Setting up shop in Fort Lauderdale in early 2016, it’s safe to say that Superyacht Sales and Charter (SYSAC) has had a successful first year in business, with their largest sale to date finalised just a matter of weeks following the company opening their doors - ICON Yachts’ 62.5 metre Meridian (now Party Girl). We caught up with co-founder, Rob Newton, and asked: what’s the secret to their success?
Superyacht Sales and Charter was established last year by yourself, Rodd Taylor and Neil Emmott. Tell us about the journey to setting up shop in Fort Lauderdale.
Rodd, Neil and I had met through the years in the industry: I knew Rodd as a Captain and Neil as a Yacht Manager. Within the last company we were all working at, we asked for some changes and some things to be implemented which we felt would enhance business, and the management didn’t see it our way.
Dissatisfied, I left first, followed by Neil and Rodd. We realised we worked well together and that this was a good opportunity to be in the brokerage side of the industry. In good times nobody wants to change their jobs, but with all the turmoil within the larger brokerage firms right now, there were a few people unexpectedly available who we recognised would work very well together in a team, trusted each other, and would be successful right off the bat as opposed to starting from zero.
Did you always envision going it alone at some point in your career, or was it all down to circumstance?
I came to the conclusion that I would start my own company when I couldn’t work everything out with my previous employer. I knew it would be good for me to go off on my own and do what I wanted. I previously owned my own company for 13 years, and it went very well. I knew what I wanted to do and how I wanted to do it, and I knew that I wanted to give it another go.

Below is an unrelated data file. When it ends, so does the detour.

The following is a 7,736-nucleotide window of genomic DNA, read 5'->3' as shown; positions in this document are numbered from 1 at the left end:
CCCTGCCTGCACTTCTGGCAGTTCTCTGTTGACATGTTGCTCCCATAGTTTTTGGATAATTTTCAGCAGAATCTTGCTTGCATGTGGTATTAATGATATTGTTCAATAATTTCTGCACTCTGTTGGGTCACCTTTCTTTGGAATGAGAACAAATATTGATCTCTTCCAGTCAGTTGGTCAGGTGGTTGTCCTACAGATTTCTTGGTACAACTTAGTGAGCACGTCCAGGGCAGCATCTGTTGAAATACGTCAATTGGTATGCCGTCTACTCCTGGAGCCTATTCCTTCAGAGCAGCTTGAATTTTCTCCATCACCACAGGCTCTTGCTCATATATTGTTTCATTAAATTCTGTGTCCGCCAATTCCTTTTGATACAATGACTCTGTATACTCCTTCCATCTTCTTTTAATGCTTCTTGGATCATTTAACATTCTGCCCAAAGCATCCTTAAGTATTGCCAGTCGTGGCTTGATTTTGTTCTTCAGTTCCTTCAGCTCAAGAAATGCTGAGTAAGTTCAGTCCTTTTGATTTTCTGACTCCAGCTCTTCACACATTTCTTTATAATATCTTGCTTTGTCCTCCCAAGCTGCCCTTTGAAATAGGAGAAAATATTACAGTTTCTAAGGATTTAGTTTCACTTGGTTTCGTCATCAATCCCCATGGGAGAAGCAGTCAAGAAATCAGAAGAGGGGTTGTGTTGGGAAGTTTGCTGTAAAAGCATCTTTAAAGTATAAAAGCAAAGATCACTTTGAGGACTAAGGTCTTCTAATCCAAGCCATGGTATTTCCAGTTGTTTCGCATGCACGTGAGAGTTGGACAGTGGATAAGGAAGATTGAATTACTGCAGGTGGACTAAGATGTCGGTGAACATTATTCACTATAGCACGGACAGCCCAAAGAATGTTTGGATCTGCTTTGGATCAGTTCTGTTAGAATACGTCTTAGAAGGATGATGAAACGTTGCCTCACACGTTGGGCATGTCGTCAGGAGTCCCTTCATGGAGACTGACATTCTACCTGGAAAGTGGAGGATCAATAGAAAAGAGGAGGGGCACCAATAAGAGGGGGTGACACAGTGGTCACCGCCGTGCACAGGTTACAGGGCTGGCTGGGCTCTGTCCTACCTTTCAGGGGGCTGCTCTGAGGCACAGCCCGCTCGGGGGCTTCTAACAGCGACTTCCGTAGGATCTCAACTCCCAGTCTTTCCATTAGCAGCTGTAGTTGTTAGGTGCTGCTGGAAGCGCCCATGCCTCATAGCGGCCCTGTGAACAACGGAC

The challenges we faced in our previous company were basically improvements to our team - we knew we should take advantage of people who were available who would inevitably enhance my position as a broker. Marketing was also a point of contention. There is a difference between marketing to the US and marketing to Europe. The management based in Europe had some different ideas of how to run the operations in the US, which was fine, but we never exactly agreed on how to do this best. There wasn’t too much sharing between the two cultures… we certainly have different ideas on how to market to the US.
Very shortly after establishing the company, you announced the sale of the 62.5 metre Meridian - a noteworthy sale for any company, let alone one that has only in business for a matter of months! Tell us about the deal.
As far as the sale of Meridian is concerned, sometimes everything just perfectly falls into place. This was one of those deals. The owner had decided to take the boat off the market. He actually had drawings and concepts drawn up to extend the boat, modify the decks, and he had just finished working out a five year cruising plan on the boat. He happened to be in the Bahamas and called me up. He was frustrated - not with the boat, but with how busy and time-consuming the whole process was becoming. He said, ‘okay. I’ve got two weeks until I sign the contract for all the work to be done on the boat. If you can find a buyer in those two weeks, we’ll go ahead and make the deal.’ So I just started calling everyone I knew, and it was the right timing for the client who was looking to move up.
As a new brokerage firm, has the sale of Meridian helped to strengthen your position in the market?
She is the largest yacht we’ve sold at SYSAC, and of course it’s great to sell a big boat, but honestly I don’t think that this has - or will - play into our current or future successes as a brokerage company. We plan on selling boats as big as and exceeding Meridian so - without sounding blasé - it’s just another sale. As soon as a sale is wrapped up, you move on to the next one. Even though the company is new, what makes deals like this possible and what makes us stand out is that everyone at SYSAC has a substantial amount of experience in the industry, each with numerous contacts.